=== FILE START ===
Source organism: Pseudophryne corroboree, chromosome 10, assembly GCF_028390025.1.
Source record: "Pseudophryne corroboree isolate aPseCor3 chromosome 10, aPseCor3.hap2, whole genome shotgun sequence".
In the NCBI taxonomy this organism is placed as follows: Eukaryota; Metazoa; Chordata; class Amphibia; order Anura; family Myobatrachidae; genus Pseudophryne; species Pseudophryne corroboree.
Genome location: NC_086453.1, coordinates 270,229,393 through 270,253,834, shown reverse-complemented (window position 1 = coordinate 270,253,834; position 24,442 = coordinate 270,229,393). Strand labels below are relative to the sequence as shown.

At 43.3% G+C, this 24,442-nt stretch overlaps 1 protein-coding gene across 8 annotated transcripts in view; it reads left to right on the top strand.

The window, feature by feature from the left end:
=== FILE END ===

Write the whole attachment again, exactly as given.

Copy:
Source organism: Pseudophryne corroboree, chromosome 10, assembly GCF_028390025.1.
Source record: "Pseudophryne corroboree isolate aPseCor3 chromosome 10, aPseCor3.hap2, whole genome shotgun sequence".
In the NCBI taxonomy this organism is placed as follows: Eukaryota; Metazoa; Chordata; class Amphibia; order Anura; family Myobatrachidae; genus Pseudophryne; species Pseudophryne corroboree.
Genome location: NC_086453.1, coordinates 270,229,393 through 270,253,834, shown reverse-complemented (window position 1 = coordinate 270,253,834; position 24,442 = coordinate 270,229,393). Strand labels below are relative to the sequence as shown.

At 43.3% G+C, this 24,442-nt stretch overlaps 1 protein-coding gene across 8 annotated transcripts in view; it reads left to right on the top strand.

The window, feature by feature from the left end: